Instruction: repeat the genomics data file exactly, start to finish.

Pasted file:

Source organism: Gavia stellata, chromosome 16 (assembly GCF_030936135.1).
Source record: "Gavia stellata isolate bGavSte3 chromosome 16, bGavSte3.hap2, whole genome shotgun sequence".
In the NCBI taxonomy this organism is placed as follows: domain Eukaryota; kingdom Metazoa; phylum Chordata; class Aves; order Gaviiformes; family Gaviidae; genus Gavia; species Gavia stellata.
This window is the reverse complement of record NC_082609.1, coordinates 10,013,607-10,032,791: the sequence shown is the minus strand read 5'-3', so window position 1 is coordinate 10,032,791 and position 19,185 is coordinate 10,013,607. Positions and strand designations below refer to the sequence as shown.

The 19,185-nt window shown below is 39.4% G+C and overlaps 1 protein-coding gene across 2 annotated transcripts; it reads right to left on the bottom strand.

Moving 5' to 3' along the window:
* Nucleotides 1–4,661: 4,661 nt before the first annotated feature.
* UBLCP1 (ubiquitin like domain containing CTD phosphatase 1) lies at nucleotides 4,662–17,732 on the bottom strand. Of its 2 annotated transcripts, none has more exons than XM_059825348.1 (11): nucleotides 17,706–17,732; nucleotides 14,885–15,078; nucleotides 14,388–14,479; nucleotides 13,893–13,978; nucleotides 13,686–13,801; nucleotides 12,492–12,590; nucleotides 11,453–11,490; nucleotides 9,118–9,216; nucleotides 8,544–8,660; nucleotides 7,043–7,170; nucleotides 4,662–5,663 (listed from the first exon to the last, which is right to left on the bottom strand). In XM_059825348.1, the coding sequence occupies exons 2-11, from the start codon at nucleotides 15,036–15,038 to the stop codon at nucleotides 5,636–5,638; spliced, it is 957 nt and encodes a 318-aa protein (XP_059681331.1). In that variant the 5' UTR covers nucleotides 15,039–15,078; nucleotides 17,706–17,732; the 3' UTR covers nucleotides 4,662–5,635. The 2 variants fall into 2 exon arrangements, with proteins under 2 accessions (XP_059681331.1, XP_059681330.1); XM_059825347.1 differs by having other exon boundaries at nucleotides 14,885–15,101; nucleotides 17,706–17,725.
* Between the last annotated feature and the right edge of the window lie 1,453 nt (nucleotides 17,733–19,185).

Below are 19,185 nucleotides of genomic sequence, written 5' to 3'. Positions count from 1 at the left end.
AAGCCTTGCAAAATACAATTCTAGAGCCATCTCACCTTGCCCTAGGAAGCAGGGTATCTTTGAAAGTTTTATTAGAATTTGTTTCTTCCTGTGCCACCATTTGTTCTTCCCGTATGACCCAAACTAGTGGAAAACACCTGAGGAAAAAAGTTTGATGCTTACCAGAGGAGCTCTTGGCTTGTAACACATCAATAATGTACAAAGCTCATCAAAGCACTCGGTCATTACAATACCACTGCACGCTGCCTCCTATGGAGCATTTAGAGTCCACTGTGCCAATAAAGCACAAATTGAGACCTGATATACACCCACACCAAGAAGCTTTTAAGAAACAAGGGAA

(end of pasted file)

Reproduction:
Source organism: Gavia stellata, chromosome 16 (assembly GCF_030936135.1).
Source record: "Gavia stellata isolate bGavSte3 chromosome 16, bGavSte3.hap2, whole genome shotgun sequence".
In the NCBI taxonomy this organism is placed as follows: domain Eukaryota; kingdom Metazoa; phylum Chordata; class Aves; order Gaviiformes; family Gaviidae; genus Gavia; species Gavia stellata.
This window is the reverse complement of record NC_082609.1, coordinates 10,013,607-10,032,791: the sequence shown is the minus strand read 5'-3', so window position 1 is coordinate 10,032,791 and position 19,185 is coordinate 10,013,607. Positions and strand designations below refer to the sequence as shown.

The 19,185-nt window shown below is 39.4% G+C and overlaps 1 protein-coding gene across 2 annotated transcripts; it reads right to left on the bottom strand.

Moving 5' to 3' along the window:
* Nucleotides 1–4,661: 4,661 nt before the first annotated feature.
* UBLCP1 (ubiquitin like domain containing CTD phosphatase 1) lies at nucleotides 4,662–17,732 on the bottom strand. Of its 2 annotated transcripts, none has more exons than XM_059825348.1 (11): nucleotides 17,706–17,732; nucleotides 14,885–15,078; nucleotides 14,388–14,479; nucleotides 13,893–13,978; nucleotides 13,686–13,801; nucleotides 12,492–12,590; nucleotides 11,453–11,490; nucleotides 9,118–9,216; nucleotides 8,544–8,660; nucleotides 7,043–7,170; nucleotides 4,662–5,663 (listed from the first exon to the last, which is right to left on the bottom strand). In XM_059825348.1, the coding sequence occupies exons 2-11, from the start codon at nucleotides 15,036–15,038 to the stop codon at nucleotides 5,636–5,638; spliced, it is 957 nt and encodes a 318-aa protein (XP_059681331.1). In that variant the 5' UTR covers nucleotides 15,039–15,078; nucleotides 17,706–17,732; the 3' UTR covers nucleotides 4,662–5,635. The 2 variants fall into 2 exon arrangements, with proteins under 2 accessions (XP_059681331.1, XP_059681330.1); XM_059825347.1 differs by having other exon boundaries at nucleotides 14,885–15,101; nucleotides 17,706–17,725.
* Between the last annotated feature and the right edge of the window lie 1,453 nt (nucleotides 17,733–19,185).

Below are 19,185 nucleotides of genomic sequence, written 5' to 3'. Positions count from 1 at the left end.
AAGCCTTGCAAAATACAATTCTAGAGCCATCTCACCTTGCCCTAGGAAGCAGGGTATCTTTGAAAGTTTTATTAGAATTTGTTTCTTCCTGTGCCACCATTTGTTCTTCCCGTATGACCCAAACTAGTGGAAAACACCTGAGGAAAAAAGTTTGATGCTTACCAGAGGAGCTCTTGGCTTGTAACACATCAATAATGTACAAAGCTCATCAAAGCACTCGGTCATTACAATACCACTGCACGCTGCCTCCTATGGAGCATTTAGAGTCCACTGTGCCAATAAAGCACAAATTGAGACCTGATATACACCCACACCAAGAAGCTTTTAAGAAACAAGGGAA